Outside the car windows it’s dark, but hundreds of red lights glow on the road ahead. The smell of exhaust from idling cars seeps in over the chemical tang of the air conditioner. I can’t hear the engine because my mom has turned up the radio so high. The droning voices are interrupted periodically with cheering, but, from the back seat, I can’t quite hear them. When I can, I have no idea what they’re talking about. Suddenly my mother shouts, waking my brother snoozing next to me, “Agnew! Who the hell is Spiro Agnew?”
It was August 8, 1968. I was seven years old and we were stuck in traffic, late on a Thursday night driving from our summer cabin back to Detroit, my mother listening to the Republican convention.
Two weeks ago, I wrote about our nation’s history as if it were in a history book. Today, I take a different angle, remembering summer history as I experienced it. Moments in history that we live through don’t feel the same as the ones we read about. They are often mundane memories, pierced with meaning only by the action and reactions of the adults we orbit around.
Earlier that summer, we drove to my grandparents’ farm in Minnesota – a two-day drive that involved a stop at an elderly aunt’s, the kind with knickknacks that you mustn’t touch. As we packed in the morning, my mother couldn’t find her “McCarthy for President” button. As this memory comes to me, I realize it must have been late June. My parents loved JFK. They would have supported Robert Kennedy; he must have been already assassinated at the time we took the trip. I don’t remember them mentioning him, but if my mother was supporting McCarthy, it must have been after the shooting but before the convention.
She wanted to wear that button not just proudly but defiantly as she embraced her Republican parents and siblings. She particularly liked to argue about politics with her brother Floyd. I had a “Snoopy for President” button, so I thought it was that kind of joke, but I know now it wasn’t, not to her. I still remember her childish wail, “I want my McCarthy button!” as she rifled through the suitcases. She had clothed me in a flouncy blue dress to show off to grandma, and I was trying to see if I could do somersaults on the musty bedroom floor. When she snapped at me to stop, I knew it was really about the button that had gone missing.
We spent most summers during those years at our cabin near the lake in Michigan. It was small, with a kitchenette, breakfast table, and three beds shoved into the space of a normal family room. It was also spartan – we had electricity but no running water, no indoor plumbing. But my mom had limits to the austerity she would endure, so, in our second summer, she installed a phone and plugged in a television. It was the only phone on our side of the lake, so strangers would occasionally knock on the door to ask if they could make a call, usually a sobering one to find out how someone in hospital was faring.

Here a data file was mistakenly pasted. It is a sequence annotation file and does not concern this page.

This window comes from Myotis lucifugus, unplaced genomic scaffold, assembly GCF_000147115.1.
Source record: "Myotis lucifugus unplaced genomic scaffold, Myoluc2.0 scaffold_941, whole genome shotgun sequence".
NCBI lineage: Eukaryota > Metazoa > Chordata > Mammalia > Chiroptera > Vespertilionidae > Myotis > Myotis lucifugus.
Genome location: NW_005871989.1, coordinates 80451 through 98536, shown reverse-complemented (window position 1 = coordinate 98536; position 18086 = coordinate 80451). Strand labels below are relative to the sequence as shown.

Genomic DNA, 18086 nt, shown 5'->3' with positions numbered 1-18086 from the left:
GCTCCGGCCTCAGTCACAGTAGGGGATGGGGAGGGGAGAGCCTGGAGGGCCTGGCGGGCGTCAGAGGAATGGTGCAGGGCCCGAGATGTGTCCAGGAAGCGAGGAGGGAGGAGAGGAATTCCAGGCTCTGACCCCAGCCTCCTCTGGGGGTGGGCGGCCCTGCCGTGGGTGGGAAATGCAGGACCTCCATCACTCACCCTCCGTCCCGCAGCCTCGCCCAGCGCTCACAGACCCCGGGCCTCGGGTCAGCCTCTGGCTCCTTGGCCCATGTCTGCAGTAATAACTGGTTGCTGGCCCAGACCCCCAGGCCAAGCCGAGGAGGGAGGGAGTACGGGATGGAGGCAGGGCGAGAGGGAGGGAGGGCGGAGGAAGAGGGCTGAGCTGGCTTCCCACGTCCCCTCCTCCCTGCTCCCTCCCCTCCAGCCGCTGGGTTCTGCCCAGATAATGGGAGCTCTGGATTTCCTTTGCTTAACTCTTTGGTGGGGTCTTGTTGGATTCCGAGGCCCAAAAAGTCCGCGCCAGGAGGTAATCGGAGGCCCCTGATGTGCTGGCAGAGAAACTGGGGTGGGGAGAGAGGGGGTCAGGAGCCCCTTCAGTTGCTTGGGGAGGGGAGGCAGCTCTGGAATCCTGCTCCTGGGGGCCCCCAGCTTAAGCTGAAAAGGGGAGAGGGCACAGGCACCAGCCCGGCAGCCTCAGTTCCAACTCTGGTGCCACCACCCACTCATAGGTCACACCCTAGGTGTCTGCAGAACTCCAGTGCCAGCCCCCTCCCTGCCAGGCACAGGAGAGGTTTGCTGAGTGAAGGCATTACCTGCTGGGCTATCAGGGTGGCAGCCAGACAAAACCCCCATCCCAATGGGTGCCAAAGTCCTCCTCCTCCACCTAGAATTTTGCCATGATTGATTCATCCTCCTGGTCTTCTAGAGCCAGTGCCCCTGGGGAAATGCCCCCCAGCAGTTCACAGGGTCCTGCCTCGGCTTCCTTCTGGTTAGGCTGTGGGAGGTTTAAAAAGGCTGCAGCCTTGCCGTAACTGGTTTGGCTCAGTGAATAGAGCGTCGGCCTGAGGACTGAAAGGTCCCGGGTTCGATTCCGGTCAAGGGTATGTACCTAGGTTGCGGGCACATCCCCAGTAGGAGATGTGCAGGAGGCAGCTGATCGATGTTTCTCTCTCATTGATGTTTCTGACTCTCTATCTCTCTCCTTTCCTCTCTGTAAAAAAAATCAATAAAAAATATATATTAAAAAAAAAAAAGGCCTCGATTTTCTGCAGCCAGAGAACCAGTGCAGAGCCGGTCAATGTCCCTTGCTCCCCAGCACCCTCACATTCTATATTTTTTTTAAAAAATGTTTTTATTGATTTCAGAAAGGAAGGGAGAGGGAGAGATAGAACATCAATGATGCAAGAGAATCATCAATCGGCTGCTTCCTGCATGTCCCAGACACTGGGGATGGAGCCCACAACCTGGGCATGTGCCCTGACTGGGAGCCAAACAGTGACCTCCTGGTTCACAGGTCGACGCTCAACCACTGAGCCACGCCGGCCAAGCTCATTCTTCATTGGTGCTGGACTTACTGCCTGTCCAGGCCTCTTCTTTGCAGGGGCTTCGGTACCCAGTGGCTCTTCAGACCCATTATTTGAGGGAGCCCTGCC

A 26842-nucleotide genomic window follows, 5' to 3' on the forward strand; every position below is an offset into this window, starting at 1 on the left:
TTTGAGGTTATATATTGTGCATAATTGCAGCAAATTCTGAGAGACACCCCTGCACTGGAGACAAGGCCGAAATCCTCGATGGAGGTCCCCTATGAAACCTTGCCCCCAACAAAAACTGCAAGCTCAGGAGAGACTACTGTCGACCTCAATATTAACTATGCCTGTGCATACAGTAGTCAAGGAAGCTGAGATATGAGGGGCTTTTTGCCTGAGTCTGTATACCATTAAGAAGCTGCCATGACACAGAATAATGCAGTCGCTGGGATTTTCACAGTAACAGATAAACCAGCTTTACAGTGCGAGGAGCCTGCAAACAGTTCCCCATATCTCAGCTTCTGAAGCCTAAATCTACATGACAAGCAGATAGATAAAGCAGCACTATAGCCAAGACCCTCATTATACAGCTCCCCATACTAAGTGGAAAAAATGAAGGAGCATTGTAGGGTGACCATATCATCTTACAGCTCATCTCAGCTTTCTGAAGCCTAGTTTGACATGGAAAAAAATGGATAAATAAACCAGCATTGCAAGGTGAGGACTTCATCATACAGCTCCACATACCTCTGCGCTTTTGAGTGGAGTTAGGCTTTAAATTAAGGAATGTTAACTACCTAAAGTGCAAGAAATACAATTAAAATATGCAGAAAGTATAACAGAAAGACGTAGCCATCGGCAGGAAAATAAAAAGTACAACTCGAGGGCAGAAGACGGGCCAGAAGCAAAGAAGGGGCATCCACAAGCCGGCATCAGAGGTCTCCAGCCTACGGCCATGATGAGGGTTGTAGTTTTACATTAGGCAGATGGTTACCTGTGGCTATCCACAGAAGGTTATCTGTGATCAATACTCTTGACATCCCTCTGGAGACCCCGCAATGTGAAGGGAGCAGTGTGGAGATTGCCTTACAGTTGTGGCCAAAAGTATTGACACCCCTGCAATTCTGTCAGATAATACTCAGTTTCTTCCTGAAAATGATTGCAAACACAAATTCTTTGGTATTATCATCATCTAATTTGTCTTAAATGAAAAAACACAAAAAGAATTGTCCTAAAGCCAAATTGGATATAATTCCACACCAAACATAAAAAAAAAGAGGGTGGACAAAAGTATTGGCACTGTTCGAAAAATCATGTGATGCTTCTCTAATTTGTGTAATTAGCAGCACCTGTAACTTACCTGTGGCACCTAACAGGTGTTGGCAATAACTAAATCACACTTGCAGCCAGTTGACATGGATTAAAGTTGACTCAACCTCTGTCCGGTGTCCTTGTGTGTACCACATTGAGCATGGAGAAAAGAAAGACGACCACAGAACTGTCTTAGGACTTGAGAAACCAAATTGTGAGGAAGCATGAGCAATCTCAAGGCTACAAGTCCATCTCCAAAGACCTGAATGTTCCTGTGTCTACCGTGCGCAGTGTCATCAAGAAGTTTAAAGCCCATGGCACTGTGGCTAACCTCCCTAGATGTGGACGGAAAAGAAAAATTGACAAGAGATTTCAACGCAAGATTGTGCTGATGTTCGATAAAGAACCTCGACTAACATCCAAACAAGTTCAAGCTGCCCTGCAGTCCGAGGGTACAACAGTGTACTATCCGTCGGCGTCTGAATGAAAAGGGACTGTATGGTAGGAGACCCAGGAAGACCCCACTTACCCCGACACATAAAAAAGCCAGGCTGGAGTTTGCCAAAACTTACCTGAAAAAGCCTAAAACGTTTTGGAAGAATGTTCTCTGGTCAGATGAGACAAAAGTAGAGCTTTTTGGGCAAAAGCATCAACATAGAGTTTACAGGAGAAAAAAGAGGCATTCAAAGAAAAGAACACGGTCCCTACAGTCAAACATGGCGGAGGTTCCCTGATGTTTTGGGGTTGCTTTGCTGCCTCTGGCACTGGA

Since we also had the only television in camp on July 20, 1969, the tiny room was crammed with more than a dozen people – adults squeezed together on the beds and kids elbow to elbow across the floor as we listened to Walter Cronkite. The black and white picture was grainy when it switched to a bulky suited figure climbing down a ladder. It was hard to grasp what it would mean to step on the moon or that it wasn’t pretend, like 2001 or Planet of the Apes which were on movie screens the year before. But I knew it was important because everyone’s eyes were glued to the screen and open with wonder.
In the summers of 1972 and 1973, my mother wrote a book on images of women in the media, a trailblazing work in the early days of women’s studies—a thread in the weave of feminist history now. Back then, it meant she wanted peace and quiet to work in the cabin, so she shooed us out the door early each day. We went to swimming lessons, drama practice, more swimming, and meandered among cabins to see if there was anything interesting to do. Rainy days were a misery; it was either sit outside in the wet, or stay indoors and stay quiet. I was relieved when my mom started leaving the TV on all afternoon, rainy days, summer 1973. Endless questions and answers by men at tables with microphones. At twelve, I understood that Watergate was some sort of crime, but found it hard to follow some of the political intrigue. My mother, with no adult to talk to, would rail at my brother and me about the case, addicted to the proceedings and the hunt to bring down Nixon, the household enemy for so many years.
When I share these memories with my children, these momentous times that they study in history class or are shown with reverence in documentaries, they sit patiently, but bored. Such as it has always been, I suppose. Our friend Socrates died, today, said Plato to his son, he took the hemlock as a good Greek should. Gee, Dad, sorry to hear that, can I have another olive? My children will tell their own stories someday, how they were sent home early from school on 9/11 to find their parents distraught about something that happened thousands of miles away. Or how they stole lawn signs supporting ballot propositions that upset us, the ones against same sex marriage. Their own children will roll their eyes and wonder if there is still light enough outside after late summer sunset to play one more game of hide and seek.
brought to you by today’s Daily Prompt: Journey